My biggest problem was identifying the need to pass nomodeset to the kernel. the device kept rebooting with an error saying no video mode was set. nomodeset tells the kernel not to try to set a video mode.
Hope this helps - let me know if you find a better way to do this set up.
Well I've been playing with this all day so far and does as suggested above does get me to the point of seeing a login prompt and I can ssh to the machine but only when plugged into a monitor. If I boot without a monitor it seems to fail - or at least I can't ssh to it as ssh reports a network error. If I then plug it back into the monitor I get "invalid video mode specification 'text'. Booting in blind mode. At this point I can ssh but it's not clean. It I then, while plugged into the monitor, turn it off and back on again it boots cleanly.
This stick I'm using is a pure Ubuntu stick not a Windows stick - not sure if this makes any difference or not!
Thank you all for your information as well.
Before discovering this thread I also responded to another thread here: Re: Linux Intel Compute Stick running "Headless" hangs on boot with no HDMI monitor connected - suggestions?
I have the 32GB windows stick with Ubuntu 14.04.3 installed on it right now, and have tried a number of variations of this set of instructions, (see the previous link for a better description of current attempts), as well as a few others that resulted in reinstalling Ubuntu and have not been able to get the stick to boot when not connected to an hdmi monitor.
I posted a link to this thread at the one I first responded to and am hoping that someone discovers a solution and can enlighten us all. Thanks for all of the breadcrumbs... the answer still eludes me.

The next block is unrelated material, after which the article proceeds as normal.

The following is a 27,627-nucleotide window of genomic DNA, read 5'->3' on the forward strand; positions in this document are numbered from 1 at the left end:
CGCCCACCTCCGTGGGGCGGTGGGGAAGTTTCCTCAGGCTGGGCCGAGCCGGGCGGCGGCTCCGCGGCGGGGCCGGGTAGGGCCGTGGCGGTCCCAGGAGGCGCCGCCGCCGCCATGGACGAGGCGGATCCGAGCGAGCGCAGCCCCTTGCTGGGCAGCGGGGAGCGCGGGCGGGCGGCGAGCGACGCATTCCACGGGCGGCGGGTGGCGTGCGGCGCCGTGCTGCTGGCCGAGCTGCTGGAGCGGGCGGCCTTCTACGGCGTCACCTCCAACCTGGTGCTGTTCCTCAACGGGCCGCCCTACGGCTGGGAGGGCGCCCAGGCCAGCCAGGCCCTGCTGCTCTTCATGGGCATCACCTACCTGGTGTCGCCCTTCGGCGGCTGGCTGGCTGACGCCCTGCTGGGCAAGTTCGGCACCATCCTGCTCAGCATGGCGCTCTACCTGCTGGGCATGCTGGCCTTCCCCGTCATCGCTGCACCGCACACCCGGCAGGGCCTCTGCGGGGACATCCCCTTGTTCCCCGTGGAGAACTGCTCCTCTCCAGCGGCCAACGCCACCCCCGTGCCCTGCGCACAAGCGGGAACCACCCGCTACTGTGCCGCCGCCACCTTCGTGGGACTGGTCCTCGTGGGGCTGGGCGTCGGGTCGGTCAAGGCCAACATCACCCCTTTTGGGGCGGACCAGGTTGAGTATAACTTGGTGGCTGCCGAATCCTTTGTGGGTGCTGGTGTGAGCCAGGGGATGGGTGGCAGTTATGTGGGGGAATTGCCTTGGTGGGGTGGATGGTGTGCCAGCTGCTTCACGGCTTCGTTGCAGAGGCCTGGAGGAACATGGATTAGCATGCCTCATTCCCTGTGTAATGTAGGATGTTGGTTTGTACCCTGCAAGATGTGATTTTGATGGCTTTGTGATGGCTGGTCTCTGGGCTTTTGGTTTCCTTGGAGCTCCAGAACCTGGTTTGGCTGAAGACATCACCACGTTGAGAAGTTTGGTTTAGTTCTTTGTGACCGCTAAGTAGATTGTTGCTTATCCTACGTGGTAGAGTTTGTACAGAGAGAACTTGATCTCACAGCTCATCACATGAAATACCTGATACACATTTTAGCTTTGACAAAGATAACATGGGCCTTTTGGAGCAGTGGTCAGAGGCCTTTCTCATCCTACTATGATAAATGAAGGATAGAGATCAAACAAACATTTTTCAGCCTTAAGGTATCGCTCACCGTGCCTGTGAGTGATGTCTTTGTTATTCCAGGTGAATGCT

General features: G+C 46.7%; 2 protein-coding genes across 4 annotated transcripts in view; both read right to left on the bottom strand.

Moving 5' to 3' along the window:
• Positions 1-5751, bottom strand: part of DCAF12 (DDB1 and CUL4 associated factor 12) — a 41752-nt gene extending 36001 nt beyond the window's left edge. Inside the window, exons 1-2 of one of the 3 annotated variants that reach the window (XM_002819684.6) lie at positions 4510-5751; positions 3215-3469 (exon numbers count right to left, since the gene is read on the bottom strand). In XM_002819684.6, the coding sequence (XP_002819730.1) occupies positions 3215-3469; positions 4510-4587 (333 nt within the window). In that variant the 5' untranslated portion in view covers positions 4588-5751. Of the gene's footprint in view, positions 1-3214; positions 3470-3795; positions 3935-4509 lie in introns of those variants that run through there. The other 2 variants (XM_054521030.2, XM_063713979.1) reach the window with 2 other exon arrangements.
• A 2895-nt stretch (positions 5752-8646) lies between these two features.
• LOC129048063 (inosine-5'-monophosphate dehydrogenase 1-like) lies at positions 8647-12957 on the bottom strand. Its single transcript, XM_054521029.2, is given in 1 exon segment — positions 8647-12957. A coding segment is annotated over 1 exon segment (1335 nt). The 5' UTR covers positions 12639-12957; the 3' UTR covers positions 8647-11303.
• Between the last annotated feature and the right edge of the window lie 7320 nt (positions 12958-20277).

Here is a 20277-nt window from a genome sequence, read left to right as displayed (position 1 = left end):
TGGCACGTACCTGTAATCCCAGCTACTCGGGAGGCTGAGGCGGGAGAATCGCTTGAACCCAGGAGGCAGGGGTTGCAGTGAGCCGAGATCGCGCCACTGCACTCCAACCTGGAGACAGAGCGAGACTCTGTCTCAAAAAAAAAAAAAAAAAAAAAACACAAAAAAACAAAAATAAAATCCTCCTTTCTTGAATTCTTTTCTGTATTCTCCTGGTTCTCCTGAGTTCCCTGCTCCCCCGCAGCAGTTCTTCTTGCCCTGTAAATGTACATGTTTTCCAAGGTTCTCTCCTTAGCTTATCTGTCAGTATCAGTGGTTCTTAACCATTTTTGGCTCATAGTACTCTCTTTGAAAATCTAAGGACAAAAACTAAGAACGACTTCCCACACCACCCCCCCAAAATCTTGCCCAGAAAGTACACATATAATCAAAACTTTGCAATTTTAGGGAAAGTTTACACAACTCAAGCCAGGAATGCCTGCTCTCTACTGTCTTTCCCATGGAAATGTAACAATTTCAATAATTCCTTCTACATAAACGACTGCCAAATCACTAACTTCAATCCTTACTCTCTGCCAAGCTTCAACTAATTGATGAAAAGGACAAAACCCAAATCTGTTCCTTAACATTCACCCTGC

I've written a script to allow you to boot headless without anything connected to the HDMI. This works on my Windows ICS device running my Ubuntu 14.04.3 LTS ISO installed to eMMC.
To boot headless download my patch from linuxium-headless-patch.sh - Google Drive and make the script executable by entering 'sudo chmod 700 linuxium-headless-patch.sh' and then run the script by entering 'sudo ./linuxium-headless-patch.sh'.
Basically the script will take how you are currently booted and create a new GRUB configuration file to boot equivalently without graphics that then allows you to boot both with and without a monitor/display device connected to the HDMI port of the ICS.
With a monitor connected pressing Ctrl-Alt-F1 will provide a text-based login screen. Booting without a monitor obviously requires remote access to have been previously set up so as a minimum I suggest installing ssh (enter 'sudo apt-get -y ssh openssh-server' and access remotely with 'ssh <username@IP address>'). If you accidentally lock yourself out modifying GRUB during subsequent editing/experimenting then use my ISO on a USB to regain control.
I am sorry to hear that you are having issues with this integration. Intel is currently investigating this issue and we will keep this community thread updated. There is also another post referring to the same issue, see it here: Linux Intel Compute Stick running "Headless" hangs on boot with no HDMI monitor connected - suggestions?. I will update both posts as soon as I get any news.